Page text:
“What we know now is that the sensors are really good at capturing the variability of relative stress, but there are differences and we are still trying to understand the relative magnitude,” Nocco said. “On the same day, if you go out and take a reading on stem water potential, and compare it to the readings from one of the sensors, that’s what we are evaluating.”

Remote sensing is also being utilized more, Shackel says, and this utilizes satellite data, drone data or airplane data to try to map water stress at the tree. Thermal imaging is involved.

“It gives you a different version of water stress because you’re able to look at it for the whole orchard and can detect problem areas,” he said. “They also are helpful for understanding issues with distribution uniformity.”

Ongoing research

Nocco is also currently part of a large collaboration of researchers involved in an irrigation and water project tailored to tree crops called Tree-Crop Remote Sensing of Evapotranspiration Experiment (T-REX), which is trying to understand crop water use as best as possible, and part of that is understanding crop water stress.

“The future I would hope for from this experiment is to have a tree-scale estimate of evapotranspiration that’s continuous,” she said, explaining her research group used drones to make scale maps. “We can also get some understanding of crop water stress when we have this high- resolution data. We can also look at how those rates change over time and how they are different from trees around it. This is how we can understand if a particular tree is stressed using evapotranspiration.”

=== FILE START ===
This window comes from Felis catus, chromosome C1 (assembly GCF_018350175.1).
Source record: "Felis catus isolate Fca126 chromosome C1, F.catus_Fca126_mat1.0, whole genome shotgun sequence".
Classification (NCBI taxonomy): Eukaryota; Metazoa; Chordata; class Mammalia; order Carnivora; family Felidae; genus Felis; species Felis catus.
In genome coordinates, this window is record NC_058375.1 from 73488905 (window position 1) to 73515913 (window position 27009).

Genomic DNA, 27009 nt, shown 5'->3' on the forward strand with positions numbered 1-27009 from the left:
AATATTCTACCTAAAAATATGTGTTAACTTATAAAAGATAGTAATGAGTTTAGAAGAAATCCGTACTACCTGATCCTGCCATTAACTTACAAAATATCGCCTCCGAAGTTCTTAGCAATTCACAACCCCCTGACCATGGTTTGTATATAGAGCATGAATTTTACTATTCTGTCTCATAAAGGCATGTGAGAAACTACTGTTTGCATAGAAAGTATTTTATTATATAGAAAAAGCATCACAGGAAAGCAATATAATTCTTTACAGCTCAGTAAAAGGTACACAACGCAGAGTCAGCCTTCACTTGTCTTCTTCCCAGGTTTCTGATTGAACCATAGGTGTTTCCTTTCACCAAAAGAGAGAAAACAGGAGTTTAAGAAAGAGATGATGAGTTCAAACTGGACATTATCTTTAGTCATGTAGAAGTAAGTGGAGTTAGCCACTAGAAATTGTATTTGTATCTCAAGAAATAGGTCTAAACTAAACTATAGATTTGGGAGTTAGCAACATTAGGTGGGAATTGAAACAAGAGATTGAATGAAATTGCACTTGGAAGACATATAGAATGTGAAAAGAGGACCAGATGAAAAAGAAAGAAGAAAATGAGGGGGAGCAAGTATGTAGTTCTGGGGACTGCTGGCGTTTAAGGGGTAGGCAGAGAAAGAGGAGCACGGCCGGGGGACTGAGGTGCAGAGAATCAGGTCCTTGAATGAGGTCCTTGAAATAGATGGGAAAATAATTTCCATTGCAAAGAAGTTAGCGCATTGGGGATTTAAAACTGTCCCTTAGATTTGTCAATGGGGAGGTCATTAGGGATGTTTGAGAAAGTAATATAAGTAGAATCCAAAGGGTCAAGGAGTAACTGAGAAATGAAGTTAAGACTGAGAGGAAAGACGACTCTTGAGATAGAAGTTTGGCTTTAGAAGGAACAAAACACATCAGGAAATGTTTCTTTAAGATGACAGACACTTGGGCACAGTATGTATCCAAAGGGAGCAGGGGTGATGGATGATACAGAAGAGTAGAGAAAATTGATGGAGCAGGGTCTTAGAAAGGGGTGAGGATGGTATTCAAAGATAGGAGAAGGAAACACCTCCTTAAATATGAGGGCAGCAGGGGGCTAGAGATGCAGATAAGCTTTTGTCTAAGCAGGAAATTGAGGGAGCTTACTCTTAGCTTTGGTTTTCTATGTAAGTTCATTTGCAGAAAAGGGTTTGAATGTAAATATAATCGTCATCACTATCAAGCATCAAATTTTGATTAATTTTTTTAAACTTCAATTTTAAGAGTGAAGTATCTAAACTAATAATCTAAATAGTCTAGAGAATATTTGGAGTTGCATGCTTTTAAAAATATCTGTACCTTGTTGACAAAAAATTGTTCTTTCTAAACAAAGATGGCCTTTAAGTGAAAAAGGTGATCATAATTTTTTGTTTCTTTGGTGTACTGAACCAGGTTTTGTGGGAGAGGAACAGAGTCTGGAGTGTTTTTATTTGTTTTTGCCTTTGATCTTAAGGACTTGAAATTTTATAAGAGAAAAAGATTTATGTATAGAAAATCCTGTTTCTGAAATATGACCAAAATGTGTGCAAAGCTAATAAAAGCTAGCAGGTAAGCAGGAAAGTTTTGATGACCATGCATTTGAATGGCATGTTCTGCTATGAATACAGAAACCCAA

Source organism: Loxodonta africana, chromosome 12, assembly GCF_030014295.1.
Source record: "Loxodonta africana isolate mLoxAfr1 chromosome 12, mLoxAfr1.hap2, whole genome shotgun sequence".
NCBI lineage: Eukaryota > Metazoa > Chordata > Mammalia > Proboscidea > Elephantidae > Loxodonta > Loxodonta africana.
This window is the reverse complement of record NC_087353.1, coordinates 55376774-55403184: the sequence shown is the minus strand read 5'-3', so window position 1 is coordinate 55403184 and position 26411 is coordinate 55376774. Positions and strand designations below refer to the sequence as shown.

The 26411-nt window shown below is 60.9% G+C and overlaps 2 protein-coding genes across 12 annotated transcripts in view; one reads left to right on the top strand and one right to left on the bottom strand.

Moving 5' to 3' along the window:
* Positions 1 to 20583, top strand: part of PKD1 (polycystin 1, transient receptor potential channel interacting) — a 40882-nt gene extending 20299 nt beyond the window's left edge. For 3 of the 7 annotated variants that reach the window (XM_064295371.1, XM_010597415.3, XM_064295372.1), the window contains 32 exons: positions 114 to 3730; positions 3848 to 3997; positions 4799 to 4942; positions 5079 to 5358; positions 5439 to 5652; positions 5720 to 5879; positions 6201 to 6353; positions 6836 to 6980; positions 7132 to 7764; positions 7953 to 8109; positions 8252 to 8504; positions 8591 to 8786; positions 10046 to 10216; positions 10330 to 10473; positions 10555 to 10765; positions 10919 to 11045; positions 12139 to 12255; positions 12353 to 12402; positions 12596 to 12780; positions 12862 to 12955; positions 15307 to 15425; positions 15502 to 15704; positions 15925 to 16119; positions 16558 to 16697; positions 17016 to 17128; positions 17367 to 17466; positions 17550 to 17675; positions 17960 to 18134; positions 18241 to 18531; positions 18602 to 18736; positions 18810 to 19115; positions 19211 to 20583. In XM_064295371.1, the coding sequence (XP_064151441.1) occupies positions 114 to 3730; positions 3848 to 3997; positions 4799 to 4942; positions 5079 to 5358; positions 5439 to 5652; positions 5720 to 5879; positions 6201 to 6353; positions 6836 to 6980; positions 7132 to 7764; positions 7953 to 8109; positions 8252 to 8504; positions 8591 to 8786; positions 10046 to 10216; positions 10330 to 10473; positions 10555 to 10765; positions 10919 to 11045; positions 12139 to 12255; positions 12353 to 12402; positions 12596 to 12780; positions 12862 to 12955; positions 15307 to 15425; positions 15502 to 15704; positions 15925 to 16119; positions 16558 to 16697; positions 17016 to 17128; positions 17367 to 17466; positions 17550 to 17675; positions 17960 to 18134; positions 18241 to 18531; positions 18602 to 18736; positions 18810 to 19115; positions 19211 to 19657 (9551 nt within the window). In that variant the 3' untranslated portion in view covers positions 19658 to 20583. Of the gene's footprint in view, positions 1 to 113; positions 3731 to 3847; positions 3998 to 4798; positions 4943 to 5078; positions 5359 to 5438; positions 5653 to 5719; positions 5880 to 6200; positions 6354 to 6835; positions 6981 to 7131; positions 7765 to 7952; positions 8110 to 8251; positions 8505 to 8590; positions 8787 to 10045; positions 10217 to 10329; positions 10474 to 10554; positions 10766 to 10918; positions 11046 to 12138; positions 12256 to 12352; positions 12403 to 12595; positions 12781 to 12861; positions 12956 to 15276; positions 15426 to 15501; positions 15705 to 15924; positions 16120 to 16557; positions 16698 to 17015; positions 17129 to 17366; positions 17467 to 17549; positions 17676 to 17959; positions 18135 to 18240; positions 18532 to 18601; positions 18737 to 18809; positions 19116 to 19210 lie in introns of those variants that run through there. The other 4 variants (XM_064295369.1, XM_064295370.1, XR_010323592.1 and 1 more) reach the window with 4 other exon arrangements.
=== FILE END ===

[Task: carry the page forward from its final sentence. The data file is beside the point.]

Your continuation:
The measurements can also help compare the actual water use to the evaporative demands of the environment.

“If we see a high level of evaporative demand and a low level of evapotranspiration, that means the tree is not meeting the demand of the environment because it doesn’t have enough water,” Nocco said. “We are trying to develop tools that will be accessible and inform those working in the space with the best available scientific data.”

A graduate of the University of Miami, Keith Loria is an award-winning journalist who has been writing for almost 20 years. View his recent writing at

Be sure to check out our other specialty agriculture brands

produceprocessingsm Organic Grower

75 Applewood Drive, Suite A
P.O. Box 128
Sparta, MI 49345
Get one year of National Nut Grower in both print and digital editions.

Interested in reading the print edition of National Nut Grower?

Subscribe Today »